Foam!

Well the wasping continues apace, the little darlings are finally getting busy and noticable, after a dismal start to the season.  As more people find them  the daftness ramps up a little. I mentioned a week or so back that there has been no expanding foam high jinks yet, and—whaddaya know?—this week we have high jinks involving many and various sorts of foam. And cement.

One of the many things not to do!

Here is a picture of one of the things not to do to a wasps’ nest, and some foam, but not the expanding sort. This is the kind of foam that you buy for killing wasps with, so it makes some sort of intuitive sense until you read the instructions, which are all about how to use it on an exposed nest. If you spray it all round the entrance to a nest tucked away in a wall cavity it appears to sort of work, ie it kills a load of wasps, but it makes bugger all difference to the queen and the lavae on the inside. Then, when you call the pestie out, all the wet, soggy foam-and-dead-wasps-soup has to be dug out and dried off before any powder can be adminstered, under pressure, to do the job properly. This takes ages.

The expanding foam creates a different sort of mayhem. If the bright spark who thought that stopping the wasps getting out was a good idea is efficient enough with his foamery, the wasps that can’t get out start going in. It’s not unusual to get the same call, word for word, several times a day: “My husband filled the hole with foam and now the house is full of wasps.” What happens next depends, of course, on how long ago the dastardly foamy deed was done. If the foam is still soft, we have to dig it out with a screwdriver, because otherwise it will clog up the nozzle we use to inject the nest. This takes a few minutes and involves being buzzed by confused and angry wasps as you work, but it’s relatively easy to clear an entry point sufficient for our insecticide.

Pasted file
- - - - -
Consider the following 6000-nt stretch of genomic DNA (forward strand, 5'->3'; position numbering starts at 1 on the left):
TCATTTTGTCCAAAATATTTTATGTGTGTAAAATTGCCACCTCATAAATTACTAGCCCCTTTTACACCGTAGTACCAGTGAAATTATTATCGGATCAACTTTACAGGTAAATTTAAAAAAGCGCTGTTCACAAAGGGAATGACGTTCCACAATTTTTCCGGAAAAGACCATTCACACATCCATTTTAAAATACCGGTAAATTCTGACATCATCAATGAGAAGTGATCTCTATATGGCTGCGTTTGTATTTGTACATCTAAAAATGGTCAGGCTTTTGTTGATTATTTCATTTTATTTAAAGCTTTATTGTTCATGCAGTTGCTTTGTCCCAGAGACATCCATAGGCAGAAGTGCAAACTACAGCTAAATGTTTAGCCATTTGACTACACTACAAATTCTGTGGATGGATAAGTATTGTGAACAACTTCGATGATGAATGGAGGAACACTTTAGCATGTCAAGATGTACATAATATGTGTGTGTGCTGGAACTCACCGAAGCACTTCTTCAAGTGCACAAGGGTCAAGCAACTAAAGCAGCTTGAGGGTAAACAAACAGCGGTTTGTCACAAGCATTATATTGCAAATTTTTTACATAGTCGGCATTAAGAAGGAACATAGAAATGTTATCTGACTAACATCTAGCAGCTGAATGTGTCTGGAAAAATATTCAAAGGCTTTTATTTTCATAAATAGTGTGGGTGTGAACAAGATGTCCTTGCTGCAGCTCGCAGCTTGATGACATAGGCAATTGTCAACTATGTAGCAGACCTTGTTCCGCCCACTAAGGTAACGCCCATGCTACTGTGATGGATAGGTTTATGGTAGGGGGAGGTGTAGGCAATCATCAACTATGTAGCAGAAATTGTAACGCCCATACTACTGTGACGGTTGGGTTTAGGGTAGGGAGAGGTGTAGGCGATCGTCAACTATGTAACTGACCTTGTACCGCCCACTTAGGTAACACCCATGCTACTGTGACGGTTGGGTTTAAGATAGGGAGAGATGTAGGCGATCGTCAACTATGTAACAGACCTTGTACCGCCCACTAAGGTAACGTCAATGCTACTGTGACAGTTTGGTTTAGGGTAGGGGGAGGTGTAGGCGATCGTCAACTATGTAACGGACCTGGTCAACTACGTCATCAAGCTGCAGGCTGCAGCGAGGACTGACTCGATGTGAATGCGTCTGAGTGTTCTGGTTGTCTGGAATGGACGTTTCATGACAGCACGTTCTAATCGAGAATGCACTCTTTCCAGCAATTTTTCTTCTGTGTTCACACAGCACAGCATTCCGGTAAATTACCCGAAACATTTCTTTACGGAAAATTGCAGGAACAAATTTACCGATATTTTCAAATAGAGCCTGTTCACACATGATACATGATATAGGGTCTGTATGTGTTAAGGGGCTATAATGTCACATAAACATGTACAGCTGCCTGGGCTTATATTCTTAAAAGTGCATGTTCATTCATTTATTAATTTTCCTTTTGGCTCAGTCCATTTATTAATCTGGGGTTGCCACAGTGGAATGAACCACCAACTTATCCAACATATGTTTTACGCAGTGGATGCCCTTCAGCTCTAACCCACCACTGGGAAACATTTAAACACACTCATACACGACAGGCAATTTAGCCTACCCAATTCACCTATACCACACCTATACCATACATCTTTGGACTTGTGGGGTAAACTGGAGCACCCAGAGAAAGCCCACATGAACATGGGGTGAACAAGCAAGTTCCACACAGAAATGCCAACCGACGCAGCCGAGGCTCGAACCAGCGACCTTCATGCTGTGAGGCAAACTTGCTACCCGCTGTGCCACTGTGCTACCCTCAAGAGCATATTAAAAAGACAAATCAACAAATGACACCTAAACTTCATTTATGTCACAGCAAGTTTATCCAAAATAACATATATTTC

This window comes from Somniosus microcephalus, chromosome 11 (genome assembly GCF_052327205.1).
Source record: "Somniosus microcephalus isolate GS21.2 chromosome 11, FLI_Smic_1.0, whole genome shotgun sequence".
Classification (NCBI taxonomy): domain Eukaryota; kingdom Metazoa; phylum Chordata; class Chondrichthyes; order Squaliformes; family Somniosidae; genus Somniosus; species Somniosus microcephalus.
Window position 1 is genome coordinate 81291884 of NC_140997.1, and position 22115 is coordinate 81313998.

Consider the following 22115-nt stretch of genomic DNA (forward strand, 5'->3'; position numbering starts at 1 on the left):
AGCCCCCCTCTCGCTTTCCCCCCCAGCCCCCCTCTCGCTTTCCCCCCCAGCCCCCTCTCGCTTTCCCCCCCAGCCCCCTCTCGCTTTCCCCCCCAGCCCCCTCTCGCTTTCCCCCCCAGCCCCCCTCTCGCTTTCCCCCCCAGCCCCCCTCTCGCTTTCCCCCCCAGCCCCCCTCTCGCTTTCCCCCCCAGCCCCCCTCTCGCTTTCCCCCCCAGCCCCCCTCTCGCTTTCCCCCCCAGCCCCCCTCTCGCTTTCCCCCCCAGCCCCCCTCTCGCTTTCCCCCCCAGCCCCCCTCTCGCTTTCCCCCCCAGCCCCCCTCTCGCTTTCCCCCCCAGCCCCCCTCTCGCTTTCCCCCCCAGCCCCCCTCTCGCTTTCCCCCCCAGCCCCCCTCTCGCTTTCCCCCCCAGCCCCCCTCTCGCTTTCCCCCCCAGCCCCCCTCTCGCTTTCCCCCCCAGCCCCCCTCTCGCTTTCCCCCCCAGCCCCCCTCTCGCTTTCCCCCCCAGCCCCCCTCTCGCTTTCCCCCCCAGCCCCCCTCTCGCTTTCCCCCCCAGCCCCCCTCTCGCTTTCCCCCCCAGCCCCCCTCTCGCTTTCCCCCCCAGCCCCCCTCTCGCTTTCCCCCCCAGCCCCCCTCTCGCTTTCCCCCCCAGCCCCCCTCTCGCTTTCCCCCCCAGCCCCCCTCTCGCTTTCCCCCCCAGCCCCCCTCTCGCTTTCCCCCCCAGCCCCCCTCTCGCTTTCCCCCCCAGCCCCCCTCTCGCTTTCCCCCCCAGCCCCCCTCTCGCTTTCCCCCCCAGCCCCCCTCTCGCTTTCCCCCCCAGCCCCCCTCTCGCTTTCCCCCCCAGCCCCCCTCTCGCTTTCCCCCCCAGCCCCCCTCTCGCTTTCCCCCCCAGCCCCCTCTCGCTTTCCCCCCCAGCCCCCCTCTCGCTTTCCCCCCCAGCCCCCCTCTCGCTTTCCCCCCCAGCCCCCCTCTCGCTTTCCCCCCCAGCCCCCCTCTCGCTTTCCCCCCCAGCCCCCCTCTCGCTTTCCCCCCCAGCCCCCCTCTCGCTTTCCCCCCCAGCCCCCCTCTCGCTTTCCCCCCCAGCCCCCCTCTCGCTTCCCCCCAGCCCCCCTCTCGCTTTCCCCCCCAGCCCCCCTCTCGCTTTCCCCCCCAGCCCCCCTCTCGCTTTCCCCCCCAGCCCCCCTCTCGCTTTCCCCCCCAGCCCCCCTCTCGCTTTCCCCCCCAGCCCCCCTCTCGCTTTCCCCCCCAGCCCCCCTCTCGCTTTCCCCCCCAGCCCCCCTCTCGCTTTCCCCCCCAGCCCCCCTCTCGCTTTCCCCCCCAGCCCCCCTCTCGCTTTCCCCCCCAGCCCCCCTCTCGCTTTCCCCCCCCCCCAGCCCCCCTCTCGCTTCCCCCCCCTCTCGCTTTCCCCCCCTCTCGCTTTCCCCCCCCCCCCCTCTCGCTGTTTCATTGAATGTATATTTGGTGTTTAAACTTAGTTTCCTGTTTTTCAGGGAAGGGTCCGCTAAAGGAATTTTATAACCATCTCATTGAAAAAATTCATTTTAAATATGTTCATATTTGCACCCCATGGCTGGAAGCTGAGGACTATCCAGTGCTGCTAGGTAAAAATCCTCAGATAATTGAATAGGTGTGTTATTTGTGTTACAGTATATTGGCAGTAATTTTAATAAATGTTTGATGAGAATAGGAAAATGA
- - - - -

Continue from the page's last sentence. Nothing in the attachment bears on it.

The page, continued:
If, on the other hand, the foam has set hard, it still has to be dug out with a screwdriver (I have a special, dedicated, ‘foam screwdriver’ in the van at all times) but the task takes a great deal longer and involves a lot more being buzzed by confused and angry wasps and tends to render your friendly local pestie a tad bad-tempered. There is joy though, to be had in the body language and facial expressions of all concerned in the great foam debacle. Dad, whose idea it was, blends into the background, arms akimbo in defensive stance while Mum goes into one about how she “told him to leave it alone”. The kids smirk from afar while Dad gets his bollocking.

“I don’t see the problem,” says Dad. “I stopped them going in and out.”
“But now they’re all in the house,” rants Mum.
“The thing to remember,” chides the pestie, gently and as though addressing a nature study class of infants, “is that the nest is on the inside, so that’s where most of your wasps are. If you stop them getting out, they have no choice but to come in.”

My trusty screwdriver was totally inadequate, however, in the face of this week’s cement job. “We had a builder in, pointing the brickwork anyway so I asked him to cement the hole the wasps were using while he was at it.” He told us this on the phone, on Sunday afternoon.

“When did he do this?”
“Friday, but now the conservatory is full of wasps.”
“You’ll have to get him back again to drill a hole for us to work through, we don’t carry drills.”
“But it’s Sunday, I’ll have to pay a callout fee.”
“It is generally cheaper to call us for advice before doing this sort of thing.”

Happy days.


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